The Rifkind commission aims to rebuild trust between parents, pupils and teachers, reports Neil Munro
THE Scottish Conservatives this week repositioned their party as the friend of teachers in a remarkable display littered with more than one implied mea culpa.
They acknowledge "much dissatisfaction with recent policy which has been interventionist and intrusive", although it is not clear whether that is a castigation of the 18 months since the election or the previous 18 years. The traditional party of low taxation then makes at least 18 specific spending commitments.
The education section of the policy proposals, produced by the Rifkind commission and published today (Friday), concludes: "Many core problems within current education are associated with poor morale among the teaching profession."
The trend in new Conservative thinking, "away from structures and towards people", was outlined to The TES Scotland a few weeks ago by Brian Monteith in his first interview as education spokesman for the Scottish Tories.
The commission, chaired by Sir Malcolm Rifkind, the former Foreign Secretary, declares: "We aim to provide policies that allow teachers to enjoy greater responsibility for the day-to-day running of schools and which rebuild trust between parents, pupils and teachers."
The wide-ranging proposals could almost be confused with an unexceptional document from the unions, although the influence of Elizabeth Smith, the party's former education spokeswoman, appears evident. Ms Smith was secretary to the commission and taught modern studies at George Watson's College in Edinburgh before becoming an adviser to Sir Malcolm.
There are references to collaboration between the independent and state school sectors, an emphasis on team games, a call for more whole-school assemblies and a suggestion that moral philosophy should be taught in the fifth and sixth "forms".
The report is a sober account of Tory policy preferences and does not indulge in political point-scoring. But it does imply an apologia for the party's 18-year record in office, finding that teachers are "disillusioned because of the authoritarian manner in which some legislation has been enacted".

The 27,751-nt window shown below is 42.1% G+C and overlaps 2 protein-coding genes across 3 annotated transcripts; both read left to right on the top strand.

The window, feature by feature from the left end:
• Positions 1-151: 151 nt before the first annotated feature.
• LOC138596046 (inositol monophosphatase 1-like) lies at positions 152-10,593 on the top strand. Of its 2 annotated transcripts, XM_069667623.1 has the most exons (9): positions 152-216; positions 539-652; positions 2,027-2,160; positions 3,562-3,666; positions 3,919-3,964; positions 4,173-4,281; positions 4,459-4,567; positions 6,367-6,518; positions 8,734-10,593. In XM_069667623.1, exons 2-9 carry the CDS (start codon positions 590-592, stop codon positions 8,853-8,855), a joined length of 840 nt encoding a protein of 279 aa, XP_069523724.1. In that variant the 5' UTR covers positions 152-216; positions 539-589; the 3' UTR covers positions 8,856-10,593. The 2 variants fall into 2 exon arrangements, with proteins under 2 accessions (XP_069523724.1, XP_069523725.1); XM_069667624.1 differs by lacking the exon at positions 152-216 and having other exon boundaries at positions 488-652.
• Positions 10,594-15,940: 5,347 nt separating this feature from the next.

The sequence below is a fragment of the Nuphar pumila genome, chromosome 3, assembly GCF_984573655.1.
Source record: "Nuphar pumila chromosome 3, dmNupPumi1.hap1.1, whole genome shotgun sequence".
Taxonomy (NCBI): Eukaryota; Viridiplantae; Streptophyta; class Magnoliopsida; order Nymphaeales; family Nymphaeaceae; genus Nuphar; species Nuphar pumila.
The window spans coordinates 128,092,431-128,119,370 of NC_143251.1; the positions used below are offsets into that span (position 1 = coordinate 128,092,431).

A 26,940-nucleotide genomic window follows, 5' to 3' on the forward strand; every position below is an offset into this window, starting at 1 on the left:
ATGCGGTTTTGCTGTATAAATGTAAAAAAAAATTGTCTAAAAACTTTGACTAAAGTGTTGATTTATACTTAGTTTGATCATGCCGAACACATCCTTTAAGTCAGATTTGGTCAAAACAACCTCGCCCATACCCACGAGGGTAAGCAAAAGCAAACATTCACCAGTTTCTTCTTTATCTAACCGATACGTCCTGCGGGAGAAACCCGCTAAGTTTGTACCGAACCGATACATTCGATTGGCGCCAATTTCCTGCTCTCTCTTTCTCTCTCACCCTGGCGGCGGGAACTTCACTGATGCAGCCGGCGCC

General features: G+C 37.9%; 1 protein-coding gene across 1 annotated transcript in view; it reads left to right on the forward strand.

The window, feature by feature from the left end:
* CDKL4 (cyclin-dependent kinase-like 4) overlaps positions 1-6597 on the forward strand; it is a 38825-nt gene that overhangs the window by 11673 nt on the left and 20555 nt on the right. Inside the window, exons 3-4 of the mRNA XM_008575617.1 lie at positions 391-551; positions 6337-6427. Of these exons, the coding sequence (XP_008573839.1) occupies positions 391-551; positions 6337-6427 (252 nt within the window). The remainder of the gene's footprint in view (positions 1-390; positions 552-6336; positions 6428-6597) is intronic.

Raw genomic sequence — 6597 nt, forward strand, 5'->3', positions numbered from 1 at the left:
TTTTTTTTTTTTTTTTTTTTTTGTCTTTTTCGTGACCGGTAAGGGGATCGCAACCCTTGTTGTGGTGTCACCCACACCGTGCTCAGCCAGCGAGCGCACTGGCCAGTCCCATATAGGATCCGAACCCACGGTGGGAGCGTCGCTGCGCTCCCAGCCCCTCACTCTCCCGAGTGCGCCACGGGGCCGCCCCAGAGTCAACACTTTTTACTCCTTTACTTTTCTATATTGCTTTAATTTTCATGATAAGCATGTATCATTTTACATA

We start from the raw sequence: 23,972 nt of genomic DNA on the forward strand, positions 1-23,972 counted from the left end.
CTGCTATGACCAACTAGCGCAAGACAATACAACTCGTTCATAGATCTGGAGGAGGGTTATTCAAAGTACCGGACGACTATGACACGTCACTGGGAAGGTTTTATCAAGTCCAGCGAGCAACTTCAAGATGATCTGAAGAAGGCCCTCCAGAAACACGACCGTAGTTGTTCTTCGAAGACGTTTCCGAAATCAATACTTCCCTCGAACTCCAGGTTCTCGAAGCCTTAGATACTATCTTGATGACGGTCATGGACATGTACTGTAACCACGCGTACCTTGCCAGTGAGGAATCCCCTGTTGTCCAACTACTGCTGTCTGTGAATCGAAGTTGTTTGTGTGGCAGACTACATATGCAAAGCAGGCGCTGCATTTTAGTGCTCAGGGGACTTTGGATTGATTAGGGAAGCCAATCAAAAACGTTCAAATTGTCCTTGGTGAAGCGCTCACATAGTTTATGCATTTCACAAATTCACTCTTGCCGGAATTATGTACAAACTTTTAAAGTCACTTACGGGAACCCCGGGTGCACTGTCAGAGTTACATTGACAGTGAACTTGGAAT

The commission's report, which does not yet constitute the party's manifesto for the Scottish parliament, favours a review of teachers' and lecturers' salaries as a matter of "urgent priority". More money must be found to raise pay and attract high-quality graduates to the profession, as well as to reduce overcrowded classrooms.
The report adds that teachers and lecturers should have a better system for keeping abreast of developments in their own subjects. Off-the-job training is suggested, but lasting "for weeks rather than days".
Recent curriculum change is attacked as "bureaucratic and under-resourced", and is pinpointed as a major source of unrest. "These concerns have done much damage to morale and therefore a balance is sought between another period of radical change and a complete moratorium," the commission states.
But the Tories will not ditch the main existing curricular developments of 5-14, Higher Still and modern languages in the primary. Not surprisingly, the commission sticks by the three Rs as a guiding principle and calls for "a return to streaming in certain key areas of the curriculum".
The curricular proposals do not follow the Anglocentric path associated with the English Tories. Students should have a good understanding of Scottish history and its contribution to British, European and world history, the report states. There should be a particular focus on the European heritage and also an appreciation of other cultures.
The importance of extracurricular activities also features strongly, reflecting another influence from the independent sector. Pupils should be offered at least one activity from upper primary onwards and teachers should be paid for supervision.
"It is recognised that the days of expecting staff to undertake extracurricular work as well as additional classroom tasks and receive no remuneration are over," the commission states.
No party policy is complete these days without reference to standards and discipline. The wholesale denunciation of falling standards redolent of past Tory statements is missing; instead standards and discipline "are strongly perceived by the public to be declining". The document even acknowledges that "standards" are hard to define.
The Tories, who introduced published information on school performance, appear to be having second thoughts about league tables too. "There should be less stress on them as the sole indicator of success," the party states.
On standards, the paper suggests electronic registration in schools with truancy problems, more special units for persistent offenders, and after-school detention for children who are an "ongoing nuisance".
Leader, page 14